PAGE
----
TABLE 1: Secondary school demographic profile.
Sampling and participants

Purposive sampling was employed to select teachers at secondary schools with specific experience within a specific education district in KZN province (Maree & Pietersen 2016:198). The sample consisted of 19 teachers employed at secondary schools who were willing to participate. Selection criteria required participants to have a teaching qualification, to speak English, to have had at least 5 years’ teaching experience and to have experience of dealing with teenage pregnancies at their respective schools.

Demographic profile of the participants

Of the 19 teachers, 47.0% (n = 9) had 5–10 years’ teaching experience, while 32.0% (n = 6) had 11–16 years’ teaching experience and 21.0% (n = 4) had 17–25 years’ teaching experience.

Data collection procedures

Data were collected during 2014 by using semi-structured individual interviews (Brink, Van der Walt & Van Rensburg 2012; Nieuwenhuis 2016; Polit & Beck 2012).

During the semi-structured individual interviews, an interview schedule with predetermined questions based on the research topic was used. The initial interview questions were: How do you experience teenage pregnancies at your school? How do you experience unexpected deliveries at your school? How do you cope with teenage pregnancies and unexpected deliveries at your school? These interviews were conducted in English, lasted between 20 and 40 min and were audio recorded with the consent of the participants. This made it possible to make verbatim transcripts of the interviews that could be analysed.

Data analysis

Tesch’s (1990) steps of systematic open coding were used to analyse the data (Creswell 2014). This data analysis process began with reading and rereading the typed verbatim transcripts of the interviews to gain an understanding of the whole. Any ideas that came to mind were jotted down during reading of all the transcribed interviews. Similar topics that emerged were combined and the resultant topics were abbreviated so they could be used as codes. Codes were applied to appropriate segments and then the most descriptive of each topic were used to compile a list of categories. All related categories were then grouped, making it possible to make final decisions on the themes and subthemes that had emerged during the data analysis (Creswell 2014).

Ethical considerations

Ethical approval (number NWU-00143-13-S1) was granted by the North-West University’s Ethical Committee. Permission to conduct the research was obtained from the Department of Education in KZN province. All those who participated in this research did so voluntarily. Participants were not harmed emotionally or physically and they were assured that they were free to withdraw from the study at any time, without any consequences. The participants were also informed about the nature of the research, as well as its objectives and method of data collection, prior to the interviews. Only teachers who agreed to participate and signed the voluntary consent form were selected as participants. The interviews did not begin until that point. Great care was taken not to record the participants’ names or any information that could identify them during the transcription of the audio-recorded interviews.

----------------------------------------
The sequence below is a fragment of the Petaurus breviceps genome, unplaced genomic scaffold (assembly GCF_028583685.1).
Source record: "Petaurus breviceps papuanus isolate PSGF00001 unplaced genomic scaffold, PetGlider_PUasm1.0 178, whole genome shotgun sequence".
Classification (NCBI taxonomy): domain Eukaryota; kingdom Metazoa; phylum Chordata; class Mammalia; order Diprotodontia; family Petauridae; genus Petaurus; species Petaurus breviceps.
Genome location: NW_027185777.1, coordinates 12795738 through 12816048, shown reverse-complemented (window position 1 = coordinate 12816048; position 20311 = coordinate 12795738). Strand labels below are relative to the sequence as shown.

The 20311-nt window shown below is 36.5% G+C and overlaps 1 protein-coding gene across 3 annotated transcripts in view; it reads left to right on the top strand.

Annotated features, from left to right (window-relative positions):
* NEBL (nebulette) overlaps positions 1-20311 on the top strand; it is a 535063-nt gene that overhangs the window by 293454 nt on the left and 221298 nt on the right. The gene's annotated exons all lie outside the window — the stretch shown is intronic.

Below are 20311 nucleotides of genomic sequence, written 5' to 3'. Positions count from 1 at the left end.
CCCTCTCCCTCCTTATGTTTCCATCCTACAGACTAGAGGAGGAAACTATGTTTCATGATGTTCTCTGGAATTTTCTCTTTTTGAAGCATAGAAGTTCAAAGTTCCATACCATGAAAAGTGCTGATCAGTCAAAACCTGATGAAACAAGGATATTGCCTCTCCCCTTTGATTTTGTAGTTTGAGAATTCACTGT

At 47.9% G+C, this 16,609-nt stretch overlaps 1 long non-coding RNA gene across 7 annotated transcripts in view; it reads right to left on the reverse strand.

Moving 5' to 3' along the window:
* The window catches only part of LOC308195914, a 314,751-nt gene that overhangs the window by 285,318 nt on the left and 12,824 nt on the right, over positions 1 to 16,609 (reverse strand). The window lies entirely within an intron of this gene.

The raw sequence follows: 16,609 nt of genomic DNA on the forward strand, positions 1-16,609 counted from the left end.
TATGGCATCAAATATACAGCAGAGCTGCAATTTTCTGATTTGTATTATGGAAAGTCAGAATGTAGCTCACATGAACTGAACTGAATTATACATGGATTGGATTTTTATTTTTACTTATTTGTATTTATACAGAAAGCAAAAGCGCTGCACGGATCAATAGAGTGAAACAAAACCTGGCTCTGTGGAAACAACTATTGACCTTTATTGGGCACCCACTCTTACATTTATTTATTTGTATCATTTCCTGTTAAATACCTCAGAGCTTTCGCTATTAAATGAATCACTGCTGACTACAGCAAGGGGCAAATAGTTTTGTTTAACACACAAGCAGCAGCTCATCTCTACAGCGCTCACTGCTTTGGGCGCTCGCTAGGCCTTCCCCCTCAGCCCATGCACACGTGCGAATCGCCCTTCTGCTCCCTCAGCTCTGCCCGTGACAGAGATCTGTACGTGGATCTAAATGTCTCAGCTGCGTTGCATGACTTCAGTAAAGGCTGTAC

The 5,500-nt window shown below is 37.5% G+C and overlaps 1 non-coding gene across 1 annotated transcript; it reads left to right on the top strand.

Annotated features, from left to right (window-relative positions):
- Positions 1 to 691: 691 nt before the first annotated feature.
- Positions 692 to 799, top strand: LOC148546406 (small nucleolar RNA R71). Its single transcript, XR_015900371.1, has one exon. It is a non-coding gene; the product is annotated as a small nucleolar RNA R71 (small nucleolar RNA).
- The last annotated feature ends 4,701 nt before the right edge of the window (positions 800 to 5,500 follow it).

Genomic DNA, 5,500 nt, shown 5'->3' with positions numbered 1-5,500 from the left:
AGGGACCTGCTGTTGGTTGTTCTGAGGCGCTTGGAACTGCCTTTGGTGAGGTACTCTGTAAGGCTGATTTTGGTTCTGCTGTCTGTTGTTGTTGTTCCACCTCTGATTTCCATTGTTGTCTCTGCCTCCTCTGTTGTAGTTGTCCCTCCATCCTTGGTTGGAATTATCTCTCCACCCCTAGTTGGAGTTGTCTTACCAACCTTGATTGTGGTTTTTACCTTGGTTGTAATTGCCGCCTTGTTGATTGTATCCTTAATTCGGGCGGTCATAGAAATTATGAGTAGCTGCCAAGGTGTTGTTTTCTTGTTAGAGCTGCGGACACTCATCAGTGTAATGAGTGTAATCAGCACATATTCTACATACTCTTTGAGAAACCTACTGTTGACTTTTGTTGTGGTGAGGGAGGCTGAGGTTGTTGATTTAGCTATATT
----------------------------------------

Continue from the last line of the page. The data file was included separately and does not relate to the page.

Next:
Results

From the data analysis, three themes emerged: teachers’ overall experience related to teenage learners’ pregnancies, experiences regarding unexpected deliveries at school and teachers’ own recommendations on how to enhance teachers’ coping abilities. Verbatim quotations from the transcripts are provided as examples to illustrate the identified themes.

Overall experiences of secondary school teachers relating to teenage learners’ pregnancies

Three factors cited by the participants influenced the teachers’ overall perceptions of their experience related to teenage learners’ pregnancies: the effect on the teaching–learning situation in the classroom, absenteeism and poor school performance or dropping out of school. Specific problems related to the teaching–learning situation that the teachers mentioned are as follows: a tendency to fall a sleep in the classroom (Mpanza 2012:56; Sibeko 2012); comments made by other learners; pregnant learners feeling sick; and mood swings that affected their attitude to classroom activities. These had a negative impact not only on the interaction between the secondary school teacher and the pregnant teenager learner but also on other learners.

‘We find that they affect the whole situation in other learners; they also affect other learners.’ (P1, female, teacher)

‘Eh sometimes it is sickness, sometimes there are remarks from the class/learners.’ (P7, female, teacher)

‘Eh somebody sleeping in the class with learners’ remarks, somebody is pregnant.’ (P7, female, teacher)

Factors contributing to absenteeism included appointments at the antenatal clinic and the postnatal clinic and at the immunisation clinic, so the baby could get its shots (Mpanza 2012:3; Sibeko 2012), embarrassment about being pregnant or sickness because of pregnancy, especially during the first trimester (Mpanza 2012; Panday et al. 2009) and the actual birth (Gyan 2013). Another reason for absenteeism is the need to collect social grants (Willan 2013). The social grant policy was a matter of great concern for the teachers, as they felt this grant encouraged early pregnancies: learners saw the meagre grant as a means of contributing to the hard-pressed household (Squires 2011:5).